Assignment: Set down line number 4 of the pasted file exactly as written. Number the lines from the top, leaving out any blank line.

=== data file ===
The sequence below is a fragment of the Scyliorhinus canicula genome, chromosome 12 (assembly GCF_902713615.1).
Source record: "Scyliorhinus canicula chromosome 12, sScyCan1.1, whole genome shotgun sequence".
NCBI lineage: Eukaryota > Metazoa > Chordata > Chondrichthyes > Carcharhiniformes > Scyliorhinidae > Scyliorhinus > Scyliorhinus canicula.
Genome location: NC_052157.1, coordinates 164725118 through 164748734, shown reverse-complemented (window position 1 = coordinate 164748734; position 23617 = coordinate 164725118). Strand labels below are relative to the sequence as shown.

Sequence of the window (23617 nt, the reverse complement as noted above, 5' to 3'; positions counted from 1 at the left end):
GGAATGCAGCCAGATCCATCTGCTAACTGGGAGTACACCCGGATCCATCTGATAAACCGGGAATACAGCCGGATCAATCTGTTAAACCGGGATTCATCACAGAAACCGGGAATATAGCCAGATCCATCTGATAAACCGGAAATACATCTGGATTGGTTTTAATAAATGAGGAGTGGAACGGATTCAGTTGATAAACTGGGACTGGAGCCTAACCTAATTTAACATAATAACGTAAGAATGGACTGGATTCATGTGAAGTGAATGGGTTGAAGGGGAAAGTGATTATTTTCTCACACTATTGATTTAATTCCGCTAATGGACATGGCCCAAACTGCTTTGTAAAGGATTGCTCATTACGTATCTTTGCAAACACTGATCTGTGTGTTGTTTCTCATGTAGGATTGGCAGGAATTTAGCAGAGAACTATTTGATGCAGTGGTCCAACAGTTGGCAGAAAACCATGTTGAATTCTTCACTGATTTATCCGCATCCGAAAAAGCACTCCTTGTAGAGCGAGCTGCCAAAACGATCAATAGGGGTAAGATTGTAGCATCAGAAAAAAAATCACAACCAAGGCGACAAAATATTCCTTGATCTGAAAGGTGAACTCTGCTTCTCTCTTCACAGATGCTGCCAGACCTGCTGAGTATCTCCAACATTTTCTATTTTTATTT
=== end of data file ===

Genome location: NC_052157.1, coordinates 164725118 through 164748734, shown reverse-complemented (window position 1 = coordinate 164748734; position 23617 = coordinate 164725118). Strand labels below are relative to the sequence as shown.